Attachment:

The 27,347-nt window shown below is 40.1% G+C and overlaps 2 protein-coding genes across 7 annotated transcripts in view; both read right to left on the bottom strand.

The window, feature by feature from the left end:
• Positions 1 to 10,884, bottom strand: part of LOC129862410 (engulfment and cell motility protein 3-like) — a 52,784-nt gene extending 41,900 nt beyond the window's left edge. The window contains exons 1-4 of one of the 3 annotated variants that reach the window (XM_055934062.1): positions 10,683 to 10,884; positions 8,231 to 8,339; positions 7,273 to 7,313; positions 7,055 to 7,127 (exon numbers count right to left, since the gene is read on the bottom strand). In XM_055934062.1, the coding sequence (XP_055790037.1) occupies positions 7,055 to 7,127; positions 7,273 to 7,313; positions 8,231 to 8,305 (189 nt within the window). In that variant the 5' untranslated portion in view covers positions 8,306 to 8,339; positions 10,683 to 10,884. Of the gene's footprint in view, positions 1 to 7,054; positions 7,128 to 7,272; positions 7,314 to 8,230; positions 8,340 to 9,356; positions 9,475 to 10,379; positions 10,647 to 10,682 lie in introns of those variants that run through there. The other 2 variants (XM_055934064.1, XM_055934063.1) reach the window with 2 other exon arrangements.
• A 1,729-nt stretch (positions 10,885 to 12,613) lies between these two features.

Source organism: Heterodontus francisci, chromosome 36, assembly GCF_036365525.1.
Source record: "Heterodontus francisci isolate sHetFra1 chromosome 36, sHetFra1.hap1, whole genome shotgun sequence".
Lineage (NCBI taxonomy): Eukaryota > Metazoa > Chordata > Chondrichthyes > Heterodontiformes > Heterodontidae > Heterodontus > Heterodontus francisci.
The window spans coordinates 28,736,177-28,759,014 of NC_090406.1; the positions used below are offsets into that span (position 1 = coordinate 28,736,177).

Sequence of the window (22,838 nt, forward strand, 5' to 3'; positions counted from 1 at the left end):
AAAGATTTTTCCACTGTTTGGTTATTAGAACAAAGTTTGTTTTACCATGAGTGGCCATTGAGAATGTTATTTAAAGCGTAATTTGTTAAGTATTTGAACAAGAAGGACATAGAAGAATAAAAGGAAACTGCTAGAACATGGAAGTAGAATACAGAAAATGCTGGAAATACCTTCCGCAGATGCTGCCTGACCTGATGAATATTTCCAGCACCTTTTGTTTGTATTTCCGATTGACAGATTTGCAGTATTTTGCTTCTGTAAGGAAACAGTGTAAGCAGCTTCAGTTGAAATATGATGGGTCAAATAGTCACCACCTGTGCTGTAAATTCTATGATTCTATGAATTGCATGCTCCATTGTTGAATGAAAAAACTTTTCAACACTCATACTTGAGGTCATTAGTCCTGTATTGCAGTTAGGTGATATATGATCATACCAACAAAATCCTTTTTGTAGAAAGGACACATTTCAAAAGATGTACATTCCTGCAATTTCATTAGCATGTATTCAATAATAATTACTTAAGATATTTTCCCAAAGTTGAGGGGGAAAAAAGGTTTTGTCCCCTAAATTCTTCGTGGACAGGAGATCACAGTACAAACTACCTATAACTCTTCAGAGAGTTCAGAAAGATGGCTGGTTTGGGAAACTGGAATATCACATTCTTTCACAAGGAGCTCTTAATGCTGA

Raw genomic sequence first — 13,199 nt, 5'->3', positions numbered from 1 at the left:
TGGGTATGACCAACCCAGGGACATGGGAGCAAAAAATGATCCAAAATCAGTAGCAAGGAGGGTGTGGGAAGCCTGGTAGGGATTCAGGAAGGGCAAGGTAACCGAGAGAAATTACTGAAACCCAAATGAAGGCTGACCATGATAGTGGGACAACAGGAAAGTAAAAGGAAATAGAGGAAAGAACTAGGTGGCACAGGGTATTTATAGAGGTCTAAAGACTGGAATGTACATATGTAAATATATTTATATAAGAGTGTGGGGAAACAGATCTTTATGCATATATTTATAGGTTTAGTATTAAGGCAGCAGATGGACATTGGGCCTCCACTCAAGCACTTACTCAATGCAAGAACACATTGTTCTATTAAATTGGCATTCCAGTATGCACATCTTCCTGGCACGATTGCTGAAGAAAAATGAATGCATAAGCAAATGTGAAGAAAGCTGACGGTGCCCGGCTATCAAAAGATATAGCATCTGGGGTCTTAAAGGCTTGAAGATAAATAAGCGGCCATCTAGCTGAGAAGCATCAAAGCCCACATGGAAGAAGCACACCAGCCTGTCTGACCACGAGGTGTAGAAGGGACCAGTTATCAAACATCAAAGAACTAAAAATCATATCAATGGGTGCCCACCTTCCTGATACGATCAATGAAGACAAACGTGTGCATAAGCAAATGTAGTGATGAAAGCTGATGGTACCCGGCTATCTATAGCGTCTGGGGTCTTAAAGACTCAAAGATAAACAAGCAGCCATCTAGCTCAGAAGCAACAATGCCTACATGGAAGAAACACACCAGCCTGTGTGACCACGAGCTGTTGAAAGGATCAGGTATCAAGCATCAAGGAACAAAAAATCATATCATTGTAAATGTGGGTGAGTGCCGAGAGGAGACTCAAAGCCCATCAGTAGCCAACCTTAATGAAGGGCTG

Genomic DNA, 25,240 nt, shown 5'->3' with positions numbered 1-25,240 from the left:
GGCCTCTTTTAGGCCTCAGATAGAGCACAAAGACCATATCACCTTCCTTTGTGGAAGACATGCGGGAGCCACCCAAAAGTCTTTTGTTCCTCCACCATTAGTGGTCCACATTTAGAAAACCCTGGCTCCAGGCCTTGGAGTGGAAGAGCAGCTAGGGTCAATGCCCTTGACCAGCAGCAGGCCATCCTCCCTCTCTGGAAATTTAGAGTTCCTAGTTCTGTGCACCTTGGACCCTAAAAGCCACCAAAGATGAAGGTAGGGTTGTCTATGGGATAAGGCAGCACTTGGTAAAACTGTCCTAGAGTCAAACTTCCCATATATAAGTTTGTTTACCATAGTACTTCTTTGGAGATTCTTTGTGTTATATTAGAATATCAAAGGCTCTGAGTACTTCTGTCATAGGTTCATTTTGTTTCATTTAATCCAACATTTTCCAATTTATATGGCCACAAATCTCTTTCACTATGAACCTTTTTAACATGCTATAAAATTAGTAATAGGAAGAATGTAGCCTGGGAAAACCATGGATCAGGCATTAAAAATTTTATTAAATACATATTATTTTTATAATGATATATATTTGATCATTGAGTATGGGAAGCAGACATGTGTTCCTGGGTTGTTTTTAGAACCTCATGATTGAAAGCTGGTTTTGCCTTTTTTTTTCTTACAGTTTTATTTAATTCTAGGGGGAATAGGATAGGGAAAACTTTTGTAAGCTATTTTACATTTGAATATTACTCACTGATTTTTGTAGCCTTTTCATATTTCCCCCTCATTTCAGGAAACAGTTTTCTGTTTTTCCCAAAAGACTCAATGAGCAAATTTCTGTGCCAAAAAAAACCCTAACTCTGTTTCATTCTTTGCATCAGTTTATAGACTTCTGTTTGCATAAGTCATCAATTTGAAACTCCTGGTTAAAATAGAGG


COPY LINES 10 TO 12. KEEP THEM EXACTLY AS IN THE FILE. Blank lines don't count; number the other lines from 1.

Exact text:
AAAGATTTTTCCACTGTTTGGTTATTAGAACAAAGTTTGTTTTACCATGAGTGGCCATTGAGAATGTTATTTAAAGCGTAATTTGTTAAGTATTTGAACAAGAAGGACATAGAAGAATAAAAGGAAACTGCTAGAACATGGAAGTAGAATACAGAAAATGCTGGAAATACCTTCCGCAGATGCTGCCTGACCTGATGAATATTTCCAGCACCTTTTGTTTGTATTTCCGATTGACAGATTTGCAGTATTTTGCTTCTGTAAGGAAACAGTGTAAGCAGCTTCAGTTGAAATATGATGGGTCAAATAGTCACCACCTGTGCTGTAAATTCTATGATTCTATGAATTGCATGCTCCATTGTTGAATGAAAAAACTTTTCAACACTCATACTTGAGGTCATTAGTCCTGTATTGCAGTTAGGTGATATATGATCATACCAACAAAATCCTTTTTGTAGAAAGGACACATTTCAAAAGATGTACATTCCTGCAATTTCATTAGCATGTATTCAATAATAATTACTTAAGATATTTTCCCAAAGTTGAGGGGGAAAAAAGGTTTTGTCCCCTAAATTCTTCGTGGACAGGAGATCACAGTACAAACTACCTATAACTCTTCAGAGAGTTCAGAAAGATGGCTGGTTTGGGAAACTGGAATATCACATTCTTTCACAAGGAGCTCTTAATGCTGA

Raw genomic sequence first — 13,199 nt, 5'->3', positions numbered from 1 at the left:
TGGGTATGACCAACCCAGGGACATGGGAGCAAAAAATGATCCAAAATCAGTAGCAAGGAGGGTGTGGGAAGCCTGGTAGGGATTCAGGAAGGGCAAGGTAACCGAGAGAAATTACTGAAACCCAAATGAAGGCTGACCATGATAGTGGGACAACAGGAAAGTAAAAGGAAATAGAGGAAAGAACTAGGTGGCACAGGGTATTTATAGAGGTCTAAAGACTGGAATGTACATATGTAAATATATTTATATAAGAGTGTGGGGAAACAGATCTTTATGCATATATTTATAGGTTTAGTATTAAGGCAGCAGATGGACATTGGGCCTCCACTCAAGCACTTACTCAATGCAAGAACACATTGTTCTATTAAATTGGCATTCCAGTATGCACATCTTCCTGGCACGATTGCTGAAGAAAAATGAATGCATAAGCAAATGTGAAGAAAGCTGACGGTGCCCGGCTATCAAAAGATATAGCATCTGGGGTCTTAAAGGCTTGAAGATAAATAAGCGGCCATCTAGCTGAGAAGCATCAAAGCCCACATGGAAGAAGCACACCAGCCTGTCTGACCACGAGGTGTAGAAGGGACCAGTTATCAAACATCAAAGAACTAAAAATCATATCAATGGGTGCCCACCTTCCTGATACGATCAATGAAGACAAACGTGTGCATAAGCAAATGTAGTGATGAAAGCTGATGGTACCCGGCTATCTATAGCGTCTGGGGTCTTAAAGACTCAAAGATAAACAAGCAGCCATCTAGCTCAGAAGCAACAATGCCTACATGGAAGAAACACACCAGCCTGTGTGACCACGAGCTGTTGAAAGGATCAGGTATCAAGCATCAAGGAACAAAAAATCATATCATTGTAAATGTGGGTGAGTGCCGAGAGGAGACTCAAAGCCCATCAGTAGCCAACCTTAATGAAGGGCTG